Dezeen Magazine

British Institute of Interior Design diversity survey

Over 40 per cent of BAME interior designers have faced racial discrimination, survey finds

Two out of five BAME interior designers have faced discrimination at work due to their ethnicity, according to a diversity survey by the British Institute of Interior Design.

Conducted last year, BIID claims its Diversity in Interior Design survey is "the UK's first-ever survey of diversity in interior design".

Forty-two per cent of the 109 respondents who identified as Asian, black, mixed or other said they had been a victim of discrimination in their profession or workplace because of their race or ethnicity.

Just over 60 per cent also believe that their race or ethnicity has hindered their advancement in the industry.

"It is clear that racism has been a factor that has held back the career progression of ethnic minority designers," BIID chief operating office Katherine Elworthy told Dezeen.

White designers disproportionately represented in senior positions

The results found that 46 per cent of black, Asian and minority ethnic (BAME) interior designers are the only person of colour in their workplace.

White designers, on the other hand, are disproportionally represented in leadership roles.

Although they made up only 69 per cent of all 363 survey respondents, white designers accounted for 78 per cent of those in high-level positions.

interior design discrimination survey
Fifteen per cent of all respondents have faced discrimination based on their ethnicity. This number increases to 42 per cent if only including responses from people who identify as Asian, black, mixed or other

A total of 363 interior designers responded to the diversity survey. Overall, 37 per cent of respondents believed that they had been the victim of discrimination.

Along with discrimination based on ethnicity the survey also identified that 18 per cent of designers believe they had been discriminated against because of their gender.

The vast majority of these were women with 63 out of the 298 female respondents saying they had experienced discrimination.

The survey also revealed that 10 per cent of respondents had been discriminated against because of their age.

Issues start at university

In addition to the survey, BIID analysed data from the Higher Education Statistics Agency (HESA) on how different minority groups were represented among interior design students and recent graduates over the last five years.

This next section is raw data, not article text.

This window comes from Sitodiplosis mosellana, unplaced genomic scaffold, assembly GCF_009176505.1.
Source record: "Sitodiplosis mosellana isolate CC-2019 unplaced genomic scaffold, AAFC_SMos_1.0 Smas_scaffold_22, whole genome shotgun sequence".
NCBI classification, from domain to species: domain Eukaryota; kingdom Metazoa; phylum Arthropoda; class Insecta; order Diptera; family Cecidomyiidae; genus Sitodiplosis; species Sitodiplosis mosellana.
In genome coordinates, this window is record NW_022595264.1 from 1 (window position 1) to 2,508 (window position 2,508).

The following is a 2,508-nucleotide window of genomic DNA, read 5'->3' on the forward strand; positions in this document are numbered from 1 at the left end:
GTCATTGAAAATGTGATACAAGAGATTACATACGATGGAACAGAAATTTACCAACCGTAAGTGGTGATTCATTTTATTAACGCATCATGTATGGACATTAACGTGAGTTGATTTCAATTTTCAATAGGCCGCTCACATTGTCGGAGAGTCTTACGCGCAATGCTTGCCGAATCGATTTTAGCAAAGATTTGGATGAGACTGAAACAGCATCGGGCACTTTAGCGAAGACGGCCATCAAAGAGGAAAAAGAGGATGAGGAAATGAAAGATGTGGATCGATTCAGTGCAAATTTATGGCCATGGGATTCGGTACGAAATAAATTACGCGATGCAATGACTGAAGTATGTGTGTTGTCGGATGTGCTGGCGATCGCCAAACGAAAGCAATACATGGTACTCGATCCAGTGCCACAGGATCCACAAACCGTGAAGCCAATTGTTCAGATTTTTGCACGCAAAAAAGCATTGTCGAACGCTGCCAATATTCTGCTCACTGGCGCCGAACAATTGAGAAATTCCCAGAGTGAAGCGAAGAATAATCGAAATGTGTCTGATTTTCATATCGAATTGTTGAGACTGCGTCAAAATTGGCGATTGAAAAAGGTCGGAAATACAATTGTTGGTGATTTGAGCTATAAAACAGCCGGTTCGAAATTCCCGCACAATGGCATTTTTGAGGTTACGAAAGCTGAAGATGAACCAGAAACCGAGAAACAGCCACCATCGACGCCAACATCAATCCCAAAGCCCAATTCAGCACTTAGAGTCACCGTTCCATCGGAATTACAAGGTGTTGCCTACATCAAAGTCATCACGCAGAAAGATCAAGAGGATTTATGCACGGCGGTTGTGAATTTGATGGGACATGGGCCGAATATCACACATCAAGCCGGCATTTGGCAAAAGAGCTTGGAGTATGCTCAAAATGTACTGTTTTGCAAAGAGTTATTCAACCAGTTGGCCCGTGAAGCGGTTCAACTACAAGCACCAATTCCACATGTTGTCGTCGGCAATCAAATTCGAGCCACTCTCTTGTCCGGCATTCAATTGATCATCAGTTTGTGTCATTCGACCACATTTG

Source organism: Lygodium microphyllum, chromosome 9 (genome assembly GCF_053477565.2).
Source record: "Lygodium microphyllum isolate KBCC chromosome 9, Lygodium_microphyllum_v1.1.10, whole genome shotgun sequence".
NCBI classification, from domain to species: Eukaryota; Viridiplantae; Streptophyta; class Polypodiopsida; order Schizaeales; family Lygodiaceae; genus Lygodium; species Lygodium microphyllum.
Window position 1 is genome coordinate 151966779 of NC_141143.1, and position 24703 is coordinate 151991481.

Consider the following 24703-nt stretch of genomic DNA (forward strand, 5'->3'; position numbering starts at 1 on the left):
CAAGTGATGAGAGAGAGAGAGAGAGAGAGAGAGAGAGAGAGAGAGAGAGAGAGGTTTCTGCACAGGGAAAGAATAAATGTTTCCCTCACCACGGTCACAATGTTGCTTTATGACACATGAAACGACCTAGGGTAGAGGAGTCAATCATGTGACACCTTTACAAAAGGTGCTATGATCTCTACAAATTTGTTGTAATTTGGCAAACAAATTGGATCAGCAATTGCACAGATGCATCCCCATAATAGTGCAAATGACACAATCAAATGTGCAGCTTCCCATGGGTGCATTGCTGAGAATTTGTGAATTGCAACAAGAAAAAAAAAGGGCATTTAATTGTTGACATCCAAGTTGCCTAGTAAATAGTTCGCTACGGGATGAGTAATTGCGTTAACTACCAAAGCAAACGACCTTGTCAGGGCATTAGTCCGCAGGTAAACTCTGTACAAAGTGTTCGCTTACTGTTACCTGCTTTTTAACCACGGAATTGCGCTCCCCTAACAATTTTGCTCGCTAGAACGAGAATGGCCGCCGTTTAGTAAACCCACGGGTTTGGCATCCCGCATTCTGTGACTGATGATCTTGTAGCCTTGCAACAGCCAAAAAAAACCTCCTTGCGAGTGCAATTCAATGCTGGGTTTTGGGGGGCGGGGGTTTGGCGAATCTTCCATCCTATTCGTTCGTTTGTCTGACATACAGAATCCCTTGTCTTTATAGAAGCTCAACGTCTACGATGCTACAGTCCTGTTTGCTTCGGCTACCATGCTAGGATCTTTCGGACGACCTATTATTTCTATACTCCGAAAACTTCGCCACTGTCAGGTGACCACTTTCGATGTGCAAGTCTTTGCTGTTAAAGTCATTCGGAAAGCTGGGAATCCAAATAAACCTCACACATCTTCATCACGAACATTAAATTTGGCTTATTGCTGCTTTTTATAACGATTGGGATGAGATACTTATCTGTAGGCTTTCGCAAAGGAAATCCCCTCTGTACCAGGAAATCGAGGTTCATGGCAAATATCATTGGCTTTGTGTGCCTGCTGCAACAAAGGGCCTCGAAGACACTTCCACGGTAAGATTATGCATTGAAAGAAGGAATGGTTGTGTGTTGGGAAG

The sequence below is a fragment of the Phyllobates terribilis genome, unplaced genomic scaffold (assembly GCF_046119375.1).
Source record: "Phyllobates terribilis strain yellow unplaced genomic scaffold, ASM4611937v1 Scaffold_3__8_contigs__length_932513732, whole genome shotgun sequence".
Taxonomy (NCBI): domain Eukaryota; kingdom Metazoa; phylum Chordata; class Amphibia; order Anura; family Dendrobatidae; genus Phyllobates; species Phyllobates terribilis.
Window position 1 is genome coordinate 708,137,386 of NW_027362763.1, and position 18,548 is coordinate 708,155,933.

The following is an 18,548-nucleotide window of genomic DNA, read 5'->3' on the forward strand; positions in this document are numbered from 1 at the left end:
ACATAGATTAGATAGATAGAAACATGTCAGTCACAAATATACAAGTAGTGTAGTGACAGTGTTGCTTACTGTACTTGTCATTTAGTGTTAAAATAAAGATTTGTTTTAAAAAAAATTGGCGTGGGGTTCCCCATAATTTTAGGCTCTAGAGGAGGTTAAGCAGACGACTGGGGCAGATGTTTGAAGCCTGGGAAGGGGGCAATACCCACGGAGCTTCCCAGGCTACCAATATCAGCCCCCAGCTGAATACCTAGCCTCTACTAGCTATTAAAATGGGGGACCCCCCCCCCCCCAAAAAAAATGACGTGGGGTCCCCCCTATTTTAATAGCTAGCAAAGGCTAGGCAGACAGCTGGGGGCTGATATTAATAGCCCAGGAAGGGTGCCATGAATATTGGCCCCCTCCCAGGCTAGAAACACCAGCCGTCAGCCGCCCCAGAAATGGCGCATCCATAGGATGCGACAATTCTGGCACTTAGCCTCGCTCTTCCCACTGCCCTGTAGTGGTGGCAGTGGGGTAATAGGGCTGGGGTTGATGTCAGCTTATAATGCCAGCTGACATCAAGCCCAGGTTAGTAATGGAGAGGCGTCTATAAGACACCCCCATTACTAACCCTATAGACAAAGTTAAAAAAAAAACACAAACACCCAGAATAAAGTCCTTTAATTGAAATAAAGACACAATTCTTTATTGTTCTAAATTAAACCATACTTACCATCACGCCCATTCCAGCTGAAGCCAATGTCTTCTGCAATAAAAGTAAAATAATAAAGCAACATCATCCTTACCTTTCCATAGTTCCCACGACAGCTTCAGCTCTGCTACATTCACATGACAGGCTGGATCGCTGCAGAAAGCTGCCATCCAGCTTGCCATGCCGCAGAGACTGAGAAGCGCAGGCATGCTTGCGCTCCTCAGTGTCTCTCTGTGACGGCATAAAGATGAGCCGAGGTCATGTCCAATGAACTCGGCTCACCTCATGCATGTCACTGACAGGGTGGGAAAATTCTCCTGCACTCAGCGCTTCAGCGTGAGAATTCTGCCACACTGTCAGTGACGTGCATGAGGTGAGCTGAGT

This showed that while interior design students are more likely to be from BAME backgrounds than the average UK student, a quarter of them end up having to take on low-skilled, non-industry jobs after university compared to 19 per cent of white students.

Graphic from Diversity in Interior Design survey by the BIID
Of all survey respondents who were in senior positions, 78 per cent were white

This is a higher percentage than the average BAME student who studied a different subject, which BIID concluded: "suggests there may be particular difficulties for ethnic minorities who have interior design degrees".

"We also know from government statistics there is a correlation between being a member of some ethnic minority groups and being in the bottom income quintiles," Elworthy explained.

"If unpaid internships are still one of the routes into the profession then this, of course, may disadvantage designers who come from lower-income households."

HESA data further showed that there is an "attainment gap" at university, with only 13 per cent of BAME students receiving a first-class degree compared to 28 per cent of white students.

Problem requires a "multi-faceted" solution

"Whilst we are encouraged by high numbers of students choosing to study interior design, we need to explore how we can support the career progression of those students from ethnic minorities who may not be getting the opportunities to progress once qualified," Elworthy concluded.

"We feel that a multi-faceted approach is the best way forward. Our recently formed Diversity and Inclusion Committee is looking at how we can help support change within design practices, including recruitment, internships and opportunities for promotion," she added.

"We are also looking at how we can work with partners in the wider industry, such as universities, colleges, trade shows, awards schemes, suppliers and other industry initiatives to make sure our industry is diverse and inclusive."

The survey, which received responses both from BIID members and non-members, was conducted anonymously. "This does mean that we were unable to verify the identity of respondents," BIID said.

"We must also emphasise that given that this survey was entirely voluntary and based on a small self-selecting sample size, it cannot necessarily be used to extrapolate for the entire UK interior design profession."

In a separate effort to increase the diversity of the interior design sector, Sophie Ashby and Alexandria Dauley set up the United in Design initiative earlier this year.

The project outlines seven concrete steps that interior design studios can take to improve their diversity.